The last few weeks were dominated by two men’s shirts creating a bottleneck in the sewing flow.
The man of the house had been throwing sideways comments about “never getting anything”. Not quite true, I made him a shirt already this year (two if you consider I made the same shirt twice because I am idiot...) and a zip-down sweatshirt in which he practically lives.
I had 2 pieces of shirting languishing in the Stash…soooooo I thought I could sommer * do two men’s shirts production-line style: I cut out both and planned a sewing order, starting with completing all the smaller details such as pockets and collars and sleeves before assembling the shirts.
The thread on the machine would be the same for both, so it would be simple. Right?
Apart from playing around on the diagonal to make details stand out, I stuck to the pattern except at the button-bands where I made a small design change since he likes contrast on the bands of his shirts. I planned to finish the one with a double row of top-stitching detail all over, and the other with a single row of triple- stitching.
And that dear friends, is where I shot myself in the foot. The production process kept short-circuiting because I kept doing things like sewing the wrong contrast to the wrong shirt or mixing up the planned top-stitchings. My mistakes usually involved that bloody triple stitch. One of my all-time favourite machine features but not something you want to be forced to unpick.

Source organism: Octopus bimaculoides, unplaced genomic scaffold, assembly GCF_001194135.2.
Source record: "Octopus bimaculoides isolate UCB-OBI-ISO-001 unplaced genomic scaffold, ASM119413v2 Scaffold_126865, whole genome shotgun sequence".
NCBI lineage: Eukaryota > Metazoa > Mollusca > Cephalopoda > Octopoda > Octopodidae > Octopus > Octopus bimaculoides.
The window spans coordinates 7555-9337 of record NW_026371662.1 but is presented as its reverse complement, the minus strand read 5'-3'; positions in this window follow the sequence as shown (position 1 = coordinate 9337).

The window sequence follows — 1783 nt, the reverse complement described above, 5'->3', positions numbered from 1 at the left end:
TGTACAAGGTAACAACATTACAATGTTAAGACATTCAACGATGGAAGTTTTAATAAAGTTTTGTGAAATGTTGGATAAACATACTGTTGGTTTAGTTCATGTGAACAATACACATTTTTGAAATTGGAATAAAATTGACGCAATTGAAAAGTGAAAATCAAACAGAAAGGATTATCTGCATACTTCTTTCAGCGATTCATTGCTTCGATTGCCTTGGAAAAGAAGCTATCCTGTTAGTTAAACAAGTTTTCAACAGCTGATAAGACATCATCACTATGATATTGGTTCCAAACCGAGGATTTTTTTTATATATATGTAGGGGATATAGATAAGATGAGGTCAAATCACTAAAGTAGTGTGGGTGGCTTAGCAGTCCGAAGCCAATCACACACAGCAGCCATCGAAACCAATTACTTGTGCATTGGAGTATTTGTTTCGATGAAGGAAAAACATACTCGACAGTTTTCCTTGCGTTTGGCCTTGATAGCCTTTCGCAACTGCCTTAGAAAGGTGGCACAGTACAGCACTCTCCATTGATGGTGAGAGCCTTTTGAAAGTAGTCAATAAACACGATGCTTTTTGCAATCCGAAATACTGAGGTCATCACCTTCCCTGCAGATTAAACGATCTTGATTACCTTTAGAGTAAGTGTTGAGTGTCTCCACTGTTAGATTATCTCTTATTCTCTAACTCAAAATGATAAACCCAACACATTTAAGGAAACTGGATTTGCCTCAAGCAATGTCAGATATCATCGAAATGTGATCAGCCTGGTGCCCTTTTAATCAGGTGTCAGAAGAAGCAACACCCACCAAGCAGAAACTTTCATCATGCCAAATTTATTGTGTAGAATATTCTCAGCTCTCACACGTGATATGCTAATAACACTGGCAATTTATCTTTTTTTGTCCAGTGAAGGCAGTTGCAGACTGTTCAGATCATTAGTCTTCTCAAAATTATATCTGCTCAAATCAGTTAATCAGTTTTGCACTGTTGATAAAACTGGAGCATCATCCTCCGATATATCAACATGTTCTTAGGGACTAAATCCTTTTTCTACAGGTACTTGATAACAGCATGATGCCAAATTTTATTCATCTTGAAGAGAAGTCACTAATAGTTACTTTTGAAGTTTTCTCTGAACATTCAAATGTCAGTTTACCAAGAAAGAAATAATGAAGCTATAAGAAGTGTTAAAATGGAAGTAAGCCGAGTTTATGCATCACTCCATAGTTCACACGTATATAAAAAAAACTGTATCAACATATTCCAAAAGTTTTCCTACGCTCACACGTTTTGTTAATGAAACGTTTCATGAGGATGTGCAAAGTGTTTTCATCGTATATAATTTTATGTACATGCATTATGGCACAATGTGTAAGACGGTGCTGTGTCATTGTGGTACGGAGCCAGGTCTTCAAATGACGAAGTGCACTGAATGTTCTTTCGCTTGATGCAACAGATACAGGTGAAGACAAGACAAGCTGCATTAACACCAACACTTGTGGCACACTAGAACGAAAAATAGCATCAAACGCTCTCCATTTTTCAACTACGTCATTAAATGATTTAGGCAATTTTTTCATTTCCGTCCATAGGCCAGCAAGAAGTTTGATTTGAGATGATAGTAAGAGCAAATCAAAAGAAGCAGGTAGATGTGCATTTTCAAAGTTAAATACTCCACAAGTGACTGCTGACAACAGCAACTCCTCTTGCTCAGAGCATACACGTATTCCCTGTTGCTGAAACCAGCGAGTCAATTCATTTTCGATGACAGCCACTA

Anyway, the shirts are finally done and the wearer is pleased as pie.
He has worn the short-sleeved shirt already, so I could tell him to stand still quickly for a photo…but the long-sleeved one will probably hang in the closet until Autumn!
Anyway…at least now my conscience is clear. There is no shirting fabric left in the stash and I plan to keep it that way!
Afrikaans word of the day: “sommer”. Pronounced “saw-mehr” but in short, sharp syllables. It means “just because” or “easy-peasy” or “no problem” or “just like that”. But really, it does not have a satisfactory translation. It is one of those unique irreplaceable words of my home language.